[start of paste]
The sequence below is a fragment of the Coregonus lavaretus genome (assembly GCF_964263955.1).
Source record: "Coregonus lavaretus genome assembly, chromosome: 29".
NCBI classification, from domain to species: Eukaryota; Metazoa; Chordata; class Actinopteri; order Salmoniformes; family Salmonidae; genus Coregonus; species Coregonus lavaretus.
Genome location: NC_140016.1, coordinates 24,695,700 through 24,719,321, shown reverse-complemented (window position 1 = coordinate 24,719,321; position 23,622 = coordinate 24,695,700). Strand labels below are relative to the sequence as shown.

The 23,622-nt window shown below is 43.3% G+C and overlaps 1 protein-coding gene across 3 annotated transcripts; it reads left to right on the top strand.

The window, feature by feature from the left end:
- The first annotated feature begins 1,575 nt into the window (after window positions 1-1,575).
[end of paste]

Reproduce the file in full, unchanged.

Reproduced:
The sequence below is a fragment of the Coregonus lavaretus genome (assembly GCF_964263955.1).
Source record: "Coregonus lavaretus genome assembly, chromosome: 29".
NCBI classification, from domain to species: Eukaryota; Metazoa; Chordata; class Actinopteri; order Salmoniformes; family Salmonidae; genus Coregonus; species Coregonus lavaretus.
Genome location: NC_140016.1, coordinates 24,695,700 through 24,719,321, shown reverse-complemented (window position 1 = coordinate 24,719,321; position 23,622 = coordinate 24,695,700). Strand labels below are relative to the sequence as shown.

The 23,622-nt window shown below is 43.3% G+C and overlaps 1 protein-coding gene across 3 annotated transcripts; it reads left to right on the top strand.

The window, feature by feature from the left end:
- The first annotated feature begins 1,575 nt into the window (after window positions 1-1,575).